(April 4, 2022) Growing up in scenic Bandipora on the northern banks of Wular lake in Kashmir, Faisal Ali Dar spent most of his childhood assisting his father, a radio and television mechanic, with installing TV dishes in the locality. A quick learner, the Indian sports coach would even set out alone for the job after school hours, earning ₹50 for each dish installed. On days when there was less work, he would head to the nearby apple orchards. Ferrying each apple box to the truck would fetch him ₹2. After working for hours at a stretch, Faisal would return home with a few hundred rupees.
Once a month, he would get his pocket money, bringing a smile to his face. Unlike other children his age, Faisal would carefully spend the money on buying sports accessories and renting out Bruce Lee or Jackie Chan movies, from which he would imitate the scenes before his friends.
For decades, Bandipora is known to have produced hundreds of scholars and intellectuals. Now, it is a sportsman in the form of Faisal Ali Dar who is making both Jammu and Kashmir, and India proud.
“I remember buying punching pads, sports shoes and other sports accessories from my pocket money. It was a tough life but we were a content family. Everyone at home worked really hard and that is a quality which helped me throughout my life,” smiles Faisal, the first person from J&K to receive the Padma Shri award in sports, speaking exclusively to Global Indian.
The national kickboxing coach was recently conferred with the national award for his contribution in promoting sports through martial arts and his work keeping the youth away from drugs — both of which have been a herculean task. “All of us face hurdles in life and each one embarks on a different journey. Staying focussed on your goals, hard work and determination can do wonders,” says the 33-year-old sportsperson, who runs 17 centres across the valley offering training in 18 sports including taekwondo, wushu, volleyball, table tennis among others. He started the Ali Sports Academy in 2003 but there was hardly any infrastructure back then.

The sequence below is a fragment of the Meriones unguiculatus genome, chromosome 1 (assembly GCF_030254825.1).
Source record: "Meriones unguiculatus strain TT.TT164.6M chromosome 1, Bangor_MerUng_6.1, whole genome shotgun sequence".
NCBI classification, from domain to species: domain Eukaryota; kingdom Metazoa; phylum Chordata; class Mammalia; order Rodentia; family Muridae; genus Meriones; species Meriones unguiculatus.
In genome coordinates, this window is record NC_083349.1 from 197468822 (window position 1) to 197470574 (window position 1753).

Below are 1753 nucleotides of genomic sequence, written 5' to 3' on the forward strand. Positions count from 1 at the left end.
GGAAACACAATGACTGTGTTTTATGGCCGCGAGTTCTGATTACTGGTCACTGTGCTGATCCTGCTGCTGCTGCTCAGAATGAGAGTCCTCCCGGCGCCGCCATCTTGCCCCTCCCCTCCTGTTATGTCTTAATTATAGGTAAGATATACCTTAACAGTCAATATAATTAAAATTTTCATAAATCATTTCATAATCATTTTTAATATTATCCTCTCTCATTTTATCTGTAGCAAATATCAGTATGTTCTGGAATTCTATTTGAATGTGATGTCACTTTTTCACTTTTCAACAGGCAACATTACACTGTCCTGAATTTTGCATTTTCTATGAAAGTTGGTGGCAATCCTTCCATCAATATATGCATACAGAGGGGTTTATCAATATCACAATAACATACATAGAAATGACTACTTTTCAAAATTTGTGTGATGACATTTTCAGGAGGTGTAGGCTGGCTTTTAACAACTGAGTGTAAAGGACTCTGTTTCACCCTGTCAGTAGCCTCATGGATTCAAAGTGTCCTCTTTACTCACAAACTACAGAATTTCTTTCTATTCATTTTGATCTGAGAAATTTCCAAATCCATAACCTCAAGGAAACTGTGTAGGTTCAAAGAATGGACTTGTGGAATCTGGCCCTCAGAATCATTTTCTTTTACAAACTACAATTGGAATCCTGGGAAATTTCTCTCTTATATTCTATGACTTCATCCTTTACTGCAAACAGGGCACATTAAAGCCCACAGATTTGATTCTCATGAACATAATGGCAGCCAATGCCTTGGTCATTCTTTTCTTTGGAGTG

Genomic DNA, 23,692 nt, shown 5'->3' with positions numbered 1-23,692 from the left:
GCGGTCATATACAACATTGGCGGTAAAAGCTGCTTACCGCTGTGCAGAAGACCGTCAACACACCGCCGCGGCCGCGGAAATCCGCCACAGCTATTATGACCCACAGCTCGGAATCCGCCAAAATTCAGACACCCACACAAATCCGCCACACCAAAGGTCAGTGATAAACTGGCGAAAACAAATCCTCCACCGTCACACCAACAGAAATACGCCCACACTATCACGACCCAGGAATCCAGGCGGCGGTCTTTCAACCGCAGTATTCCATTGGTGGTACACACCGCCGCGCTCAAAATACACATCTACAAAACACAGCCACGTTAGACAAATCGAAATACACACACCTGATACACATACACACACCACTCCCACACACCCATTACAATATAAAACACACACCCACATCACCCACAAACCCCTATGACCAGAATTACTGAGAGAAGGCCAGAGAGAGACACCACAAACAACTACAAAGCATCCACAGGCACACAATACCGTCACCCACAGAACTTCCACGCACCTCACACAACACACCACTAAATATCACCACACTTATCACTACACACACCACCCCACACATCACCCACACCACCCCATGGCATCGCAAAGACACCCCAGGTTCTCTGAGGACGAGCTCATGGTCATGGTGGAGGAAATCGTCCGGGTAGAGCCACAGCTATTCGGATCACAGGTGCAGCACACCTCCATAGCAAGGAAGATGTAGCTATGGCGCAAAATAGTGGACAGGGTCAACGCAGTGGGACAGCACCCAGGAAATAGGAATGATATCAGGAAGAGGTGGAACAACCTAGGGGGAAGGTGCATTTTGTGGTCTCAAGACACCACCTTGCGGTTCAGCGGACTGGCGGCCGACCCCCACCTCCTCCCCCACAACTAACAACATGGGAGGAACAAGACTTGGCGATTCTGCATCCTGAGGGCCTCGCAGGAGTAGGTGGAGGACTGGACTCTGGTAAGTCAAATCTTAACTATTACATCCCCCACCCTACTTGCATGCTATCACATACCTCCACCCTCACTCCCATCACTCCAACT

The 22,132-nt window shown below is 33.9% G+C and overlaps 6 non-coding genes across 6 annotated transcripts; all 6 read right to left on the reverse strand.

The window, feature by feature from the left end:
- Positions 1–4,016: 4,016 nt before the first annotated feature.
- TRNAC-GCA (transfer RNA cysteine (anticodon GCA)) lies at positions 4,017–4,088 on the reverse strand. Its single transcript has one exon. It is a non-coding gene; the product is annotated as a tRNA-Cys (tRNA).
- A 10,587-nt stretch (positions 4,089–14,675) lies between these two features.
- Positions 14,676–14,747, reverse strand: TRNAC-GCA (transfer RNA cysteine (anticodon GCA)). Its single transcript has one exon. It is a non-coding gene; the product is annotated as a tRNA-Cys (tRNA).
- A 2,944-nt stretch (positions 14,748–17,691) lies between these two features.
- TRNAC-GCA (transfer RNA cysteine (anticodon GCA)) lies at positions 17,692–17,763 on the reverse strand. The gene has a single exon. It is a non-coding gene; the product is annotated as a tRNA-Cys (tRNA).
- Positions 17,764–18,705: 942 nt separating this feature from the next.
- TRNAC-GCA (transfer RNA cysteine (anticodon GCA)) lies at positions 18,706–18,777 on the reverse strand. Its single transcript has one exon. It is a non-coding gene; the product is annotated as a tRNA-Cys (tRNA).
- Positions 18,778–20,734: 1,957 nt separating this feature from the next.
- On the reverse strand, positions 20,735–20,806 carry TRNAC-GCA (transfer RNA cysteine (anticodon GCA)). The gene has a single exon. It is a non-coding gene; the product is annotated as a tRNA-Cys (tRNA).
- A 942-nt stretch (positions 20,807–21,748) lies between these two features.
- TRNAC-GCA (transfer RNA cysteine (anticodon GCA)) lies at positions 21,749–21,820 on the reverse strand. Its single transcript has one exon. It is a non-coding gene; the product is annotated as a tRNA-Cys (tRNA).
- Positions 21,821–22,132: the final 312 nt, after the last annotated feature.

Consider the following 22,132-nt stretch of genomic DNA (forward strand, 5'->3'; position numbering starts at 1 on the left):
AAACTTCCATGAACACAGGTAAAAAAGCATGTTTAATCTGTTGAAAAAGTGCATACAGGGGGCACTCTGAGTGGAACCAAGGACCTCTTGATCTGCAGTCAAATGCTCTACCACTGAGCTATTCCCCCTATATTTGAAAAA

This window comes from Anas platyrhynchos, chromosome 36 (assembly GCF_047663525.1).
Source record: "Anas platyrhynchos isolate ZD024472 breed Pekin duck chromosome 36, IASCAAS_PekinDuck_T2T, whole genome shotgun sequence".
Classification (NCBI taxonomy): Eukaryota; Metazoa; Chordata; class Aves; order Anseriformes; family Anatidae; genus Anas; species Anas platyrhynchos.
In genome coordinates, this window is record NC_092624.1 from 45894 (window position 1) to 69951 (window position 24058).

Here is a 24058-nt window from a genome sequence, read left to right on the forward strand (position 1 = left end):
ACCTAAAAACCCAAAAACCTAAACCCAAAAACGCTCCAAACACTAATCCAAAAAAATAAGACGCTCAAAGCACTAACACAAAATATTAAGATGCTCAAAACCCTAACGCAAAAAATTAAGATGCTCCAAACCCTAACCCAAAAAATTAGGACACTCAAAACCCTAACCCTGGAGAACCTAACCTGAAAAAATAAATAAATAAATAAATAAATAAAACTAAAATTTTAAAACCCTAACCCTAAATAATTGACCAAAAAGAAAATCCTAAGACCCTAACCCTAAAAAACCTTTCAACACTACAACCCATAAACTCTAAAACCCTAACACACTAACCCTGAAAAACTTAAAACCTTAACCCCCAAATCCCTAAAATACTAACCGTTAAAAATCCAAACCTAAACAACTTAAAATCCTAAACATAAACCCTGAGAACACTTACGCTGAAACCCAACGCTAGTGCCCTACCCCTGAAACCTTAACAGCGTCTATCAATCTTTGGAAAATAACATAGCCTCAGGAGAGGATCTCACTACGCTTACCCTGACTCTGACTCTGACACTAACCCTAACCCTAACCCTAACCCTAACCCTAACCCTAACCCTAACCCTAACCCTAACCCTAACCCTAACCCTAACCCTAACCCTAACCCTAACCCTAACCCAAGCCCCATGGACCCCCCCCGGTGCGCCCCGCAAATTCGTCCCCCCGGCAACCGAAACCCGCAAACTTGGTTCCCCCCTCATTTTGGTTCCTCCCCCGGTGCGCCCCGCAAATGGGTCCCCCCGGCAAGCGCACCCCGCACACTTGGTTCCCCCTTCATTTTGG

Watching martial arts films, Faisal took an instant liking to wushu. Soon, national coach and Dronacharya awardee Kuldeep Handoo took him under his wings and trained him in wushu. But unluckily for Faisal, his career in wushu didn’t take off as planned. He participated in the nationals but failed to win any medal. The determined youngster then switched to kickboxing and had a flying start by winning gold at the Asian Championship in 2010. But with sports hardly receiving any recognition in the valley, his short career ended in 2013 after which he began focusing on his academy, which led to the enrolment of about 150 people.
“In 2008, I missed my black belt exam as I could not afford the fee of ₹6,700. Even winning the medal brought me no recognition,” informs Faisal, who decided to channelise his time and energy in creating a “sporting culture” in the valley. Calling the initial phase “a struggle”, he adds, “That was a time when parents were not interested in sports, forget making it a career option. People looked at sports as fun and entertainment. They did not look at the professional side of sporting activities.”